In his stern letter, Dr. Song said “the U.S. government has provided no evidence to show that Huawei is a security threat.” He added, for now, the allegations are “only speculation.”
Just a few hours ago, the company published a video of Dr. Song reading the full statement:
Dr. Song emphasised that banning the company from the U.S. market using cybersecurity as an excuse “will do nothing” to strengthen the security of government networks and it only distracts attention from the “real challenges”. The Chinese company is filing the motion for a summary judgement in order to accelerate the process of halting “illegal action against the company”.
Huawei has filed a motion requesting the U.S. courts for a summary judgement on restrictions imposed by the country against Huawei to be overturned. This comes after almost three months after Huawei has filed a lawsuit against the U.S. government arguing that the 2019 US National Defense Authorisation Act (NDAA) is unconstitutional as it singles out a person or a group for punishment without trial.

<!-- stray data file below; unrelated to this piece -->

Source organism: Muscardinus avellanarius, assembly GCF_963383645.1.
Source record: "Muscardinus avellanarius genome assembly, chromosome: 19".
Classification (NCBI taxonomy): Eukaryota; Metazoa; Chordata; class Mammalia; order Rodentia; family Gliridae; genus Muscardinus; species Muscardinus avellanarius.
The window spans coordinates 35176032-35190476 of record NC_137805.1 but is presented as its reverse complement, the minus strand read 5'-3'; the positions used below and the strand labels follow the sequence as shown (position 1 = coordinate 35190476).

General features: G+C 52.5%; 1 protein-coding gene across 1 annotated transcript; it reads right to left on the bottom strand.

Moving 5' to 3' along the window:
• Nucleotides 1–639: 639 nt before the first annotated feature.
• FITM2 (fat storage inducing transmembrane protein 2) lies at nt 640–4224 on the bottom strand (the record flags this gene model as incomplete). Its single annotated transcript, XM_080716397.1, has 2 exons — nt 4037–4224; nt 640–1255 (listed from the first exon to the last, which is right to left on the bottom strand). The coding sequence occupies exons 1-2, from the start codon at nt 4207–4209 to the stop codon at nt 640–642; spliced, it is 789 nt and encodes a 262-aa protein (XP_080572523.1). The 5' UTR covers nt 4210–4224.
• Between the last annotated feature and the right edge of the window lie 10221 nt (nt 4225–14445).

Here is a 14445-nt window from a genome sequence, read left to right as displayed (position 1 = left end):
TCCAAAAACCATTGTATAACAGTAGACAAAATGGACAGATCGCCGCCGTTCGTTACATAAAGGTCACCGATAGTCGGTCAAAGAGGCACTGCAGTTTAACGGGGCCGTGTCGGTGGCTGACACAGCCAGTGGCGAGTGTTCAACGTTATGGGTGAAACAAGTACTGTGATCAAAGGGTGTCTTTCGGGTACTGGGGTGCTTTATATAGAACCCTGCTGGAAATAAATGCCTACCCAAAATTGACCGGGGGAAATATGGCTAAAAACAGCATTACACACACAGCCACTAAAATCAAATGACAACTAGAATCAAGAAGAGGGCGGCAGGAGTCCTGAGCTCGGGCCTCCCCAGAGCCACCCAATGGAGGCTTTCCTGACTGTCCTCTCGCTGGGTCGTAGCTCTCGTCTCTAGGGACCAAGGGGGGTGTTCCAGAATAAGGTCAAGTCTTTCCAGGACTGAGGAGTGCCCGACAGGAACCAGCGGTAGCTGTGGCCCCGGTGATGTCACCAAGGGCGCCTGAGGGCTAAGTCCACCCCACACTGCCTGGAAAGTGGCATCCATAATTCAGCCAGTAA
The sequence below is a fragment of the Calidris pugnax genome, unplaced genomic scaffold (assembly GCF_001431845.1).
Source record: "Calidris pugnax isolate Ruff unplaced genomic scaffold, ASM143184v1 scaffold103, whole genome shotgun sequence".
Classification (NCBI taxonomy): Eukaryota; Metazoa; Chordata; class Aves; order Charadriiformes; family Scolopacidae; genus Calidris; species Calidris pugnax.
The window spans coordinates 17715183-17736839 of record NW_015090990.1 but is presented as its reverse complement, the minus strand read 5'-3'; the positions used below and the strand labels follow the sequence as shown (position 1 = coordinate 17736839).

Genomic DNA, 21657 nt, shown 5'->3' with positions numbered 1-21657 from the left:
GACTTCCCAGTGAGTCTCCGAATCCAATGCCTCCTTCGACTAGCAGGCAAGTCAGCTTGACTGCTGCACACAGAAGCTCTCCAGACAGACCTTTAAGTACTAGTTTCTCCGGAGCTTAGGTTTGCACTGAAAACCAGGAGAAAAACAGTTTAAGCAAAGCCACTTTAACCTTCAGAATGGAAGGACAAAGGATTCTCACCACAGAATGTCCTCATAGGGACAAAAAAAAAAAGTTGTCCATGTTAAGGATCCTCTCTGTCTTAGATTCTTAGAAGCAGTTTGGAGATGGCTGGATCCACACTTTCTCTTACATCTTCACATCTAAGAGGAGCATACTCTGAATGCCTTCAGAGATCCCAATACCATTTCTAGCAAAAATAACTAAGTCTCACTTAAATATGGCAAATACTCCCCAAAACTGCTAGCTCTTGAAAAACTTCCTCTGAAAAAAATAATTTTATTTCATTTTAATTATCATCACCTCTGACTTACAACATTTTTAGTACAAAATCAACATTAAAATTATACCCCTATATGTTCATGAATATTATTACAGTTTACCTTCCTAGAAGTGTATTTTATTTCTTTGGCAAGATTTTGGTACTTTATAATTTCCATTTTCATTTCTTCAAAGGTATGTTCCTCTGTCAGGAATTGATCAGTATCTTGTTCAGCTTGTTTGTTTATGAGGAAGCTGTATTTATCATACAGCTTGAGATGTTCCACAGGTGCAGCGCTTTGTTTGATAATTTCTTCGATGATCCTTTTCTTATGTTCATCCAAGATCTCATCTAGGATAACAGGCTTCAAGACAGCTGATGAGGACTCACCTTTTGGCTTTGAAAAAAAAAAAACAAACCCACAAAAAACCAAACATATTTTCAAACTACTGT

By filling a summary judgement, Huawei hopes that the courts can issue a judgement in the fastest and most efficient way to declare the restrictions as unconstitutional and thereby overturning the ban.
While the ban is intended for Huawei, it has ramifications on over 1,200 American companies and, along with it, thousands of American jobs.
Huawei has been given a 90-day reprieve on the U.S. restrictions that allow the company to complete any pending commitments it may have with its customers and suppliers in preparation for the ban to come into full effect.
A hearing on the motion is set for 19 September 2019, approximately one month after the 90-day reprieve.